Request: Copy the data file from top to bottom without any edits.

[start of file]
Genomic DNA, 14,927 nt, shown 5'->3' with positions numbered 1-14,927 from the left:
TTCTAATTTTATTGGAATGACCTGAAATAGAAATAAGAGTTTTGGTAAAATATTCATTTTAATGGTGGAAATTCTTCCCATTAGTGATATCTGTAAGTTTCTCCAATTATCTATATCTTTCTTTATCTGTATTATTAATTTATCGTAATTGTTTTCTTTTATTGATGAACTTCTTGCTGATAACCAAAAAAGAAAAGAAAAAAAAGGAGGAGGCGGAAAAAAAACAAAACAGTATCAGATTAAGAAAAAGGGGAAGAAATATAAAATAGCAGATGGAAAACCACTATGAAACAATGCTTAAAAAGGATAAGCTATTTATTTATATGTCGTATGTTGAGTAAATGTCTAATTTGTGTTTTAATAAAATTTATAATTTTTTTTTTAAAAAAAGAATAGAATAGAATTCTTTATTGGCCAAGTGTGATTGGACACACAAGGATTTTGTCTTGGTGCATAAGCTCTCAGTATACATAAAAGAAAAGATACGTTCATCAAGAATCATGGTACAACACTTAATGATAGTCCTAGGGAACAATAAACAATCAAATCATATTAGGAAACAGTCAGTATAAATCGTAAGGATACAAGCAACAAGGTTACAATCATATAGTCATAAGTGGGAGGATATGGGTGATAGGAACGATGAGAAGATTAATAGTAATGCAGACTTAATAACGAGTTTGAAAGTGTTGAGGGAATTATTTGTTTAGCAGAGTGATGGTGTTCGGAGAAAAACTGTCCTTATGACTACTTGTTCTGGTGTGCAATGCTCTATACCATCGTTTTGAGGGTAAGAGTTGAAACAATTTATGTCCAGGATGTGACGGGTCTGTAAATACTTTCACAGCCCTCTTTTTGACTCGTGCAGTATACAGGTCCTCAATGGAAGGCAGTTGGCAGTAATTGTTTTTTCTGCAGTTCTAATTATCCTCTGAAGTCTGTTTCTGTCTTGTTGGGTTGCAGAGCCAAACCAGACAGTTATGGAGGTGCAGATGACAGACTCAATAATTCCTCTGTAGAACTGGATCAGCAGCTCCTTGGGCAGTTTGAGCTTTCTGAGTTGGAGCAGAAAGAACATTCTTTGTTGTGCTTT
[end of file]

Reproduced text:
Genomic DNA, 14,927 nt, shown 5'->3' with positions numbered 1-14,927 from the left:
TTCTAATTTTATTGGAATGACCTGAAATAGAAATAAGAGTTTTGGTAAAATATTCATTTTAATGGTGGAAATTCTTCCCATTAGTGATATCTGTAAGTTTCTCCAATTATCTATATCTTTCTTTATCTGTATTATTAATTTATCGTAATTGTTTTCTTTTATTGATGAACTTCTTGCTGATAACCAAAAAAGAAAAGAAAAAAAAGGAGGAGGCGGAAAAAAAACAAAACAGTATCAGATTAAGAAAAAGGGGAAGAAATATAAAATAGCAGATGGAAAACCACTATGAAACAATGCTTAAAAAGGATAAGCTATTTATTTATATGTCGTATGTTGAGTAAATGTCTAATTTGTGTTTTAATAAAATTTATAATTTTTTTTTTAAAAAAAGAATAGAATAGAATTCTTTATTGGCCAAGTGTGATTGGACACACAAGGATTTTGTCTTGGTGCATAAGCTCTCAGTATACATAAAAGAAAAGATACGTTCATCAAGAATCATGGTACAACACTTAATGATAGTCCTAGGGAACAATAAACAATCAAATCATATTAGGAAACAGTCAGTATAAATCGTAAGGATACAAGCAACAAGGTTACAATCATATAGTCATAAGTGGGAGGATATGGGTGATAGGAACGATGAGAAGATTAATAGTAATGCAGACTTAATAACGAGTTTGAAAGTGTTGAGGGAATTATTTGTTTAGCAGAGTGATGGTGTTCGGAGAAAAACTGTCCTTATGACTACTTGTTCTGGTGTGCAATGCTCTATACCATCGTTTTGAGGGTAAGAGTTGAAACAATTTATGTCCAGGATGTGACGGGTCTGTAAATACTTTCACAGCCCTCTTTTTGACTCGTGCAGTATACAGGTCCTCAATGGAAGGCAGTTGGCAGTAATTGTTTTTTCTGCAGTTCTAATTATCCTCTGAAGTCTGTTTCTGTCTTGTTGGGTTGCAGAGCCAAACCAGACAGTTATGGAGGTGCAGATGACAGACTCAATAATTCCTCTGTAGAACTGGATCAGCAGCTCCTTGGGCAGTTTGAGCTTTCTGAGTTGGAGCAGAAAGAACATTCTTTGTTGTGCTTT